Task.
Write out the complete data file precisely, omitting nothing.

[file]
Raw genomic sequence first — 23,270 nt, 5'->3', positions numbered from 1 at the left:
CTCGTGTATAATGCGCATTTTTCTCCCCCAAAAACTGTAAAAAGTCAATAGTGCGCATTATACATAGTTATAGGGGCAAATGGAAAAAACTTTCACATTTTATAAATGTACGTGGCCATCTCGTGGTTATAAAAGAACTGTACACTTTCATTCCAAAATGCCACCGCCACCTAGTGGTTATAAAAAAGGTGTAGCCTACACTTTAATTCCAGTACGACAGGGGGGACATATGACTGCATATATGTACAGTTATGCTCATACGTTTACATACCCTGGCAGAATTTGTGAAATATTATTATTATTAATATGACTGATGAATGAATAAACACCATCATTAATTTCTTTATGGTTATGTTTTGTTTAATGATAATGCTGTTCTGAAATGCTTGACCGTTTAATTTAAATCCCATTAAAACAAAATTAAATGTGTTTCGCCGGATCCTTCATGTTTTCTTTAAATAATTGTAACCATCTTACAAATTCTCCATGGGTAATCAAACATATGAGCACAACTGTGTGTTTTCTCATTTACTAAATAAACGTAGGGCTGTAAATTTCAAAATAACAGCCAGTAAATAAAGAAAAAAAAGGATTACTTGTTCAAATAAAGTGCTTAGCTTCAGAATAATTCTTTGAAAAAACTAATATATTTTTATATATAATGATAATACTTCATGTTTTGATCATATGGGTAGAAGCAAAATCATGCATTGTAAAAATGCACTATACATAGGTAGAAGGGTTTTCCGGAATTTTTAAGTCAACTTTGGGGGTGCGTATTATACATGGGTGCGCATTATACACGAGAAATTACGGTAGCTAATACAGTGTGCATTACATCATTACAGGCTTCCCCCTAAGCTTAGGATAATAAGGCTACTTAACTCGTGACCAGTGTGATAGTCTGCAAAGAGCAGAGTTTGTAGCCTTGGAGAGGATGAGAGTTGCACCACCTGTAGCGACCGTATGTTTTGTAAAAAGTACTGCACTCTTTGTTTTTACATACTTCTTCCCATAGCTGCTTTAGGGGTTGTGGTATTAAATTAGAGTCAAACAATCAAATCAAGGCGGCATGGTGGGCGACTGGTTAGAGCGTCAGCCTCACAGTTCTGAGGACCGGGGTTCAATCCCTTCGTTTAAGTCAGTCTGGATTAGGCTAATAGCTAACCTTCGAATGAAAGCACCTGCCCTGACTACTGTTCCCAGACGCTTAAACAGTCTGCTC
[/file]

Raw genomic sequence first — 23,270 nt, 5'->3', positions numbered from 1 at the left:
CTCGTGTATAATGCGCATTTTTCTCCCCCAAAAACTGTAAAAAGTCAATAGTGCGCATTATACATAGTTATAGGGGCAAATGGAAAAAACTTTCACATTTTATAAATGTACGTGGCCATCTCGTGGTTATAAAAGAACTGTACACTTTCATTCCAAAATGCCACCGCCACCTAGTGGTTATAAAAAAGGTGTAGCCTACACTTTAATTCCAGTACGACAGGGGGGACATATGACTGCATATATGTACAGTTATGCTCATACGTTTACATACCCTGGCAGAATTTGTGAAATATTATTATTATTAATATGACTGATGAATGAATAAACACCATCATTAATTTCTTTATGGTTATGTTTTGTTTAATGATAATGCTGTTCTGAAATGCTTGACCGTTTAATTTAAATCCCATTAAAACAAAATTAAATGTGTTTCGCCGGATCCTTCATGTTTTCTTTAAATAATTGTAACCATCTTACAAATTCTCCATGGGTAATCAAACATATGAGCACAACTGTGTGTTTTCTCATTTACTAAATAAACGTAGGGCTGTAAATTTCAAAATAACAGCCAGTAAATAAAGAAAAAAAAGGATTACTTGTTCAAATAAAGTGCTTAGCTTCAGAATAATTCTTTGAAAAAACTAATATATTTTTATATATAATGATAATACTTCATGTTTTGATCATATGGGTAGAAGCAAAATCATGCATTGTAAAAATGCACTATACATAGGTAGAAGGGTTTTCCGGAATTTTTAAGTCAACTTTGGGGGTGCGTATTATACATGGGTGCGCATTATACACGAGAAATTACGGTAGCTAATACAGTGTGCATTACATCATTACAGGCTTCCCCCTAAGCTTAGGATAATAAGGCTACTTAACTCGTGACCAGTGTGATAGTCTGCAAAGAGCAGAGTTTGTAGCCTTGGAGAGGATGAGAGTTGCACCACCTGTAGCGACCGTATGTTTTGTAAAAAGTACTGCACTCTTTGTTTTTACATACTTCTTCCCATAGCTGCTTTAGGGGTTGTGGTATTAAATTAGAGTCAAACAATCAAATCAAGGCGGCATGGTGGGCGACTGGTTAGAGCGTCAGCCTCACAGTTCTGAGGACCGGGGTTCAATCCCTTCGTTTAAGTCAGTCTGGATTAGGCTAATAGCTAACCTTCGAATGAAAGCACCTGCCCTGACTACTGTTCCCAGACGCTTAAACAGTCTGCTC